Kerry axes US return for Iran talks
US secretary of state John Kerry has cancelled plans to return to the United States in order to remain at Iran nuclear talks in Switzerland amid signs of trouble in the negotiations.
The State Department said Mr Kerry had been looking forward to an event honoring his late colleague Edward Kennedy, the dedication of the Kennedy Institute in Boston, alongside the family of the late Massachusetts senator.
But "given the ongoing nuclear negotiations in Switzerland, the secretary regrets he will not be able to share this special time with them in person", it said.
Mr Kerry served in the Senate with Mr Kennedy for nearly 25 years and the two were close friends.
His decision to stay comes as the talks appear to have hit obstacles ahead of a March 31 target for the outline of a final deal to be negotiated by the end of June.
Officials have spoken of the hurdles in general terms, citing Iranian resistance to limits on research and development and demands for more speedy and broad relief from international sanctions.
With just three days to go, negotiators were meeting multiple times in various formats. Mr Kerry has been in discussions with Iranian foreign minister Mohammad Javad Zarif in the Swiss town of Lausanne since Thursday.
The foreign ministers of France and Germany arrived yesterday and those from Britain, China and Russia are due to arrive today.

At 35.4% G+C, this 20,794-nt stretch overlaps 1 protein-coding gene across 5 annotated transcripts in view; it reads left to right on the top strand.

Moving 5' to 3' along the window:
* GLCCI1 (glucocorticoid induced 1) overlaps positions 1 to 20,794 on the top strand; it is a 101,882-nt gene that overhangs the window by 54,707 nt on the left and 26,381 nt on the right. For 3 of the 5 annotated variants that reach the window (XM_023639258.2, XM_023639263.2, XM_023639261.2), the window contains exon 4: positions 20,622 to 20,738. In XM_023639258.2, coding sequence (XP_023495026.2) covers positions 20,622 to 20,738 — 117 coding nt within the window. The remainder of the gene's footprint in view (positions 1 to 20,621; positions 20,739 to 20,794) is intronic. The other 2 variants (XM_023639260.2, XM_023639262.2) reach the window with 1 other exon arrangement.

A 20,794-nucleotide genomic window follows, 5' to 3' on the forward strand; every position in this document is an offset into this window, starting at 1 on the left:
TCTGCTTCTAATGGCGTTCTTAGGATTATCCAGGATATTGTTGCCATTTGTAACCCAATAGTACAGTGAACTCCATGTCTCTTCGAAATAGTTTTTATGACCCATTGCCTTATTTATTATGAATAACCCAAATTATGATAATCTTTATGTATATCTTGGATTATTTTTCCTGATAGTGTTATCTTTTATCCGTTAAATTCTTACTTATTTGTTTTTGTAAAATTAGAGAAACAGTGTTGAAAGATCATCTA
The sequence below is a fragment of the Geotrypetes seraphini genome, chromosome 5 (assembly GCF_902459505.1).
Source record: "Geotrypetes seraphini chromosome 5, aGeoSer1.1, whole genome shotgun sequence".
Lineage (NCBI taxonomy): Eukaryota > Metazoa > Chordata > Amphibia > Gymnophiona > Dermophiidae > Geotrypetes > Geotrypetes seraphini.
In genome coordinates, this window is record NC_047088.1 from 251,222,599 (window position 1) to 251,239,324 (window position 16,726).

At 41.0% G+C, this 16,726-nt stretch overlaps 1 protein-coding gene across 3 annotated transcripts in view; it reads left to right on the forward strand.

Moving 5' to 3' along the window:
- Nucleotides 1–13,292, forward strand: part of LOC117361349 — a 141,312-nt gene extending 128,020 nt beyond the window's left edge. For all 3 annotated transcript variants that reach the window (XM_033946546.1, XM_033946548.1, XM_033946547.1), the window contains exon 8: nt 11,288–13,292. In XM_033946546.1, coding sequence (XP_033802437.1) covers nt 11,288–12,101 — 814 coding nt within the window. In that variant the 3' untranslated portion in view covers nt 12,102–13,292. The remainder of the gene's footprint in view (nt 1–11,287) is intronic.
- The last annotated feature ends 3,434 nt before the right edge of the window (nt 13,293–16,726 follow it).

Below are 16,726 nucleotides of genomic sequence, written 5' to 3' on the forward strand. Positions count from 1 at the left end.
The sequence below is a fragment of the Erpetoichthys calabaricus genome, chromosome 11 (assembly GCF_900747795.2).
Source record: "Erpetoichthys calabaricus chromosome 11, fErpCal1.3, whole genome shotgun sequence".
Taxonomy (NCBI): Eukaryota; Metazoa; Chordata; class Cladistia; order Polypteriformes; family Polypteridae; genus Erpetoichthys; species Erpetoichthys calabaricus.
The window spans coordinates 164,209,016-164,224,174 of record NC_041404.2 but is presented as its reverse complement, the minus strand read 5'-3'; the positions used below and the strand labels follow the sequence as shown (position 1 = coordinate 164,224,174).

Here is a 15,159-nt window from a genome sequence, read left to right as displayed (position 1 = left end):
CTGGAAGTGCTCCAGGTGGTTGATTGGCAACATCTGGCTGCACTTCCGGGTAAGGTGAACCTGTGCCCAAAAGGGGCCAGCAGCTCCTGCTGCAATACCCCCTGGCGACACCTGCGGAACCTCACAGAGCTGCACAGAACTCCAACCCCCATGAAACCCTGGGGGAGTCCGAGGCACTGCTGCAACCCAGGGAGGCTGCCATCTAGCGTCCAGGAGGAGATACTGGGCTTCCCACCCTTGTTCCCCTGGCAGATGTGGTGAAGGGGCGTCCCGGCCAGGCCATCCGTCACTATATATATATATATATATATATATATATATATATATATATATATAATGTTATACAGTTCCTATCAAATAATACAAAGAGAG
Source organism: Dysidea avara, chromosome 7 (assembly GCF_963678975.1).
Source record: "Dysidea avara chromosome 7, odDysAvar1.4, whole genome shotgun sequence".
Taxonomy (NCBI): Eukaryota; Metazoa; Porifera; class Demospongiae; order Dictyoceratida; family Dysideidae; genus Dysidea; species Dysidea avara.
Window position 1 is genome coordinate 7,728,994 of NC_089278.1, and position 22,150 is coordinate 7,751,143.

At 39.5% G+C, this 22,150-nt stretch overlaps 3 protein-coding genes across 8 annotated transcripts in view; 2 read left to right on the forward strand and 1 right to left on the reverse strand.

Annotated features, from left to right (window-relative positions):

The State Department said late yesterday that "serious but difficult work" remained for negotiators and the pace of discussions is expected to intensify as "we assess if an understanding is possible".
Iran says its nuclear ambitions are purely peaceful but other nations fear it is seeking to develop weapons.
Progress has been made on the main issue: The future of Iran's uranium enrichment programme. It can produce material for energy, science and medicine but also for the fissile core of a nuclear weapon.
The sides have tentatively agreed that Iran would run no more than 6,000 centrifuges at its main enrichment site for at least 10 years, with slowly easing restrictions over the next five years on that programme and others Tehran could use to make a bomb.
The fate of a fortified underground bunker previously used for uranium enrichment also appears closer to resolution.
Officials said the US may allow Iran to run hundreds of centrifuges at the Fordo bunker in exchange for limits on centrifuge work and research and development at other sites.
The Iranians would not be allowed to do work that could lead to an atomic bomb and the site would be subject to international inspections.
Instead of uranium, any centrifuges permitted at Fordo would be fed elements used in medicine, industry or science, the officials said.
Even if the centrifuges were converted to enrich uranium, there would not be enough of them to produce the amount needed to make a weapon within a year - the minimum time frame that Washington and its negotiating partners demand.
A nearly finished nuclear reactor would be re-engineered to produce much less plutonium than originally envisaged.
Still problematic is Iran's research and development programme. Tehran would like fewer constraints on developing advanced centrifuges than the US is willing to grant.
Also in dispute is the fate of economic penalties against Iran. In addition, questions persist about how Iran's compliance with an agreement would be monitored.